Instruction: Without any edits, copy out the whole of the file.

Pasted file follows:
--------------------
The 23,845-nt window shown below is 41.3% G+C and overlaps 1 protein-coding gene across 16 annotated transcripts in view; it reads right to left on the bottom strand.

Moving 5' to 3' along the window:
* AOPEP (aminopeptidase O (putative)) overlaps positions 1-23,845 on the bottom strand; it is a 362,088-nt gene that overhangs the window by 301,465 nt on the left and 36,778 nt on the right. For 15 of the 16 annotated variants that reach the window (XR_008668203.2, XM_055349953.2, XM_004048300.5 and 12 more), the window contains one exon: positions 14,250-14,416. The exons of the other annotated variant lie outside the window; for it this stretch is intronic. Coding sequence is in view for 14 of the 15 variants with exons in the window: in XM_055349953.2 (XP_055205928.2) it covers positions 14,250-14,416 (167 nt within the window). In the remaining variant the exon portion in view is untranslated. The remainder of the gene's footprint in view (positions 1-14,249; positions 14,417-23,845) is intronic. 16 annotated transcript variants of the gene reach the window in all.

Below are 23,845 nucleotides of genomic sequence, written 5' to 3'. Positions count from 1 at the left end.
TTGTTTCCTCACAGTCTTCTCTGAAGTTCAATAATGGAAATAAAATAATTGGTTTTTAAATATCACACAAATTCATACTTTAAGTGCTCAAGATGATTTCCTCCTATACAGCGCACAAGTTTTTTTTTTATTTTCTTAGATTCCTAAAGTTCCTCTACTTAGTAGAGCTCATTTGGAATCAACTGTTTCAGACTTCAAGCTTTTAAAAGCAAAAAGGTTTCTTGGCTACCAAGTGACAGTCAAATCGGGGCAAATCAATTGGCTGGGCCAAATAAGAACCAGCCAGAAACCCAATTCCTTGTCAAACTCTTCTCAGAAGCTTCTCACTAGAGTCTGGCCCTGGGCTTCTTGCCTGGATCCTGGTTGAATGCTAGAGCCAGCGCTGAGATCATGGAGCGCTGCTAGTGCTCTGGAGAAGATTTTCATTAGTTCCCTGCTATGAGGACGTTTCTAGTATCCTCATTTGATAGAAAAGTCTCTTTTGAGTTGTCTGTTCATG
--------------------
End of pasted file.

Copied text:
The 23,845-nt window shown below is 41.3% G+C and overlaps 1 protein-coding gene across 16 annotated transcripts in view; it reads right to left on the bottom strand.

Moving 5' to 3' along the window:
* AOPEP (aminopeptidase O (putative)) overlaps positions 1-23,845 on the bottom strand; it is a 362,088-nt gene that overhangs the window by 301,465 nt on the left and 36,778 nt on the right. For 15 of the 16 annotated variants that reach the window (XR_008668203.2, XM_055349953.2, XM_004048300.5 and 12 more), the window contains one exon: positions 14,250-14,416. The exons of the other annotated variant lie outside the window; for it this stretch is intronic. Coding sequence is in view for 14 of the 15 variants with exons in the window: in XM_055349953.2 (XP_055205928.2) it covers positions 14,250-14,416 (167 nt within the window). In the remaining variant the exon portion in view is untranslated. The remainder of the gene's footprint in view (positions 1-14,249; positions 14,417-23,845) is intronic. 16 annotated transcript variants of the gene reach the window in all.

Below are 23,845 nucleotides of genomic sequence, written 5' to 3'. Positions count from 1 at the left end.
TTGTTTCCTCACAGTCTTCTCTGAAGTTCAATAATGGAAATAAAATAATTGGTTTTTAAATATCACACAAATTCATACTTTAAGTGCTCAAGATGATTTCCTCCTATACAGCGCACAAGTTTTTTTTTTATTTTCTTAGATTCCTAAAGTTCCTCTACTTAGTAGAGCTCATTTGGAATCAACTGTTTCAGACTTCAAGCTTTTAAAAGCAAAAAGGTTTCTTGGCTACCAAGTGACAGTCAAATCGGGGCAAATCAATTGGCTGGGCCAAATAAGAACCAGCCAGAAACCCAATTCCTTGTCAAACTCTTCTCAGAAGCTTCTCACTAGAGTCTGGCCCTGGGCTTCTTGCCTGGATCCTGGTTGAATGCTAGAGCCAGCGCTGAGATCATGGAGCGCTGCTAGTGCTCTGGAGAAGATTTTCATTAGTTCCCTGCTATGAGGACGTTTCTAGTATCCTCATTTGATAGAAAAGTCTCTTTTGAGTTGTCTGTTCATG